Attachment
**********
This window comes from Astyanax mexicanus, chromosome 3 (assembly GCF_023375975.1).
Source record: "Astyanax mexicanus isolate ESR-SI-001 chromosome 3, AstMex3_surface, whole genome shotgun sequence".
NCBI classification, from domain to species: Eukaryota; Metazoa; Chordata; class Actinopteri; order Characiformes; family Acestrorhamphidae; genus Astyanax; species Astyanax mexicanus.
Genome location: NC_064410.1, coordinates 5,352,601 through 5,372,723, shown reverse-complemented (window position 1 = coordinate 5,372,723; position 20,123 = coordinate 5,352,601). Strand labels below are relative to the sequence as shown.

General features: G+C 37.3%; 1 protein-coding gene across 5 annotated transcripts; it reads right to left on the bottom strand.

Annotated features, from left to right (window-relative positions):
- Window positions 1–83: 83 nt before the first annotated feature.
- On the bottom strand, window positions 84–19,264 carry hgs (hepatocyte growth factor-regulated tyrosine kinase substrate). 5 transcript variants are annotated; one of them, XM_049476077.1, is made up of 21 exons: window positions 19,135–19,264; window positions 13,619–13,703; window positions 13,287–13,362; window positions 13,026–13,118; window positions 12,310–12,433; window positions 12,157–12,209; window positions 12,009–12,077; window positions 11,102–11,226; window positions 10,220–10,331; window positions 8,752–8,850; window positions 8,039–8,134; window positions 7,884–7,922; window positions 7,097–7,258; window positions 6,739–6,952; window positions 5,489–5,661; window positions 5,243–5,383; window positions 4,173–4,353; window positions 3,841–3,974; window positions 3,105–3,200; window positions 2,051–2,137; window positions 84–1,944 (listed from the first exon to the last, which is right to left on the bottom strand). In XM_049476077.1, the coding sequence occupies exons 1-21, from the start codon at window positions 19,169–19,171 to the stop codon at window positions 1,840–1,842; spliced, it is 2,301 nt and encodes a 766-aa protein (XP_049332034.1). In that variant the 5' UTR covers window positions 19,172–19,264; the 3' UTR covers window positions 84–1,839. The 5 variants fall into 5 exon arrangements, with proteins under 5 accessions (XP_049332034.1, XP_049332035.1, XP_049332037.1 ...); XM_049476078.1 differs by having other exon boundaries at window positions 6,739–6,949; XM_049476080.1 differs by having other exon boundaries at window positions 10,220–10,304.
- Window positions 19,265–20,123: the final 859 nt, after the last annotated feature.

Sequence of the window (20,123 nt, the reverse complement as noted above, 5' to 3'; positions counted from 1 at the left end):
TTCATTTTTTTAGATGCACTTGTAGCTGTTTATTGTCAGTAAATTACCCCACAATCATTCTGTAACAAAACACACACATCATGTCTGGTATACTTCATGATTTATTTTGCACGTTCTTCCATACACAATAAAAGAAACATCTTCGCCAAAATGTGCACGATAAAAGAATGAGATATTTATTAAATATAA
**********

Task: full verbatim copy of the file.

This window comes from Astyanax mexicanus, chromosome 3 (assembly GCF_023375975.1).
Source record: "Astyanax mexicanus isolate ESR-SI-001 chromosome 3, AstMex3_surface, whole genome shotgun sequence".
NCBI classification, from domain to species: Eukaryota; Metazoa; Chordata; class Actinopteri; order Characiformes; family Acestrorhamphidae; genus Astyanax; species Astyanax mexicanus.
Genome location: NC_064410.1, coordinates 5,352,601 through 5,372,723, shown reverse-complemented (window position 1 = coordinate 5,372,723; position 20,123 = coordinate 5,352,601). Strand labels below are relative to the sequence as shown.

General features: G+C 37.3%; 1 protein-coding gene across 5 annotated transcripts; it reads right to left on the bottom strand.

Annotated features, from left to right (window-relative positions):
- Window positions 1–83: 83 nt before the first annotated feature.
- On the bottom strand, window positions 84–19,264 carry hgs (hepatocyte growth factor-regulated tyrosine kinase substrate). 5 transcript variants are annotated; one of them, XM_049476077.1, is made up of 21 exons: window positions 19,135–19,264; window positions 13,619–13,703; window positions 13,287–13,362; window positions 13,026–13,118; window positions 12,310–12,433; window positions 12,157–12,209; window positions 12,009–12,077; window positions 11,102–11,226; window positions 10,220–10,331; window positions 8,752–8,850; window positions 8,039–8,134; window positions 7,884–7,922; window positions 7,097–7,258; window positions 6,739–6,952; window positions 5,489–5,661; window positions 5,243–5,383; window positions 4,173–4,353; window positions 3,841–3,974; window positions 3,105–3,200; window positions 2,051–2,137; window positions 84–1,944 (listed from the first exon to the last, which is right to left on the bottom strand). In XM_049476077.1, the coding sequence occupies exons 1-21, from the start codon at window positions 19,169–19,171 to the stop codon at window positions 1,840–1,842; spliced, it is 2,301 nt and encodes a 766-aa protein (XP_049332034.1). In that variant the 5' UTR covers window positions 19,172–19,264; the 3' UTR covers window positions 84–1,839. The 5 variants fall into 5 exon arrangements, with proteins under 5 accessions (XP_049332034.1, XP_049332035.1, XP_049332037.1 ...); XM_049476078.1 differs by having other exon boundaries at window positions 6,739–6,949; XM_049476080.1 differs by having other exon boundaries at window positions 10,220–10,304.
- Window positions 19,265–20,123: the final 859 nt, after the last annotated feature.

Sequence of the window (20,123 nt, the reverse complement as noted above, 5' to 3'; positions counted from 1 at the left end):
TTCATTTTTTTAGATGCACTTGTAGCTGTTTATTGTCAGTAAATTACCCCACAATCATTCTGTAACAAAACACACACATCATGTCTGGTATACTTCATGATTTATTTTGCACGTTCTTCCATACACAATAAAAGAAACATCTTCGCCAAAATGTGCACGATAAAAGAATGAGATATTTATTAAATATAA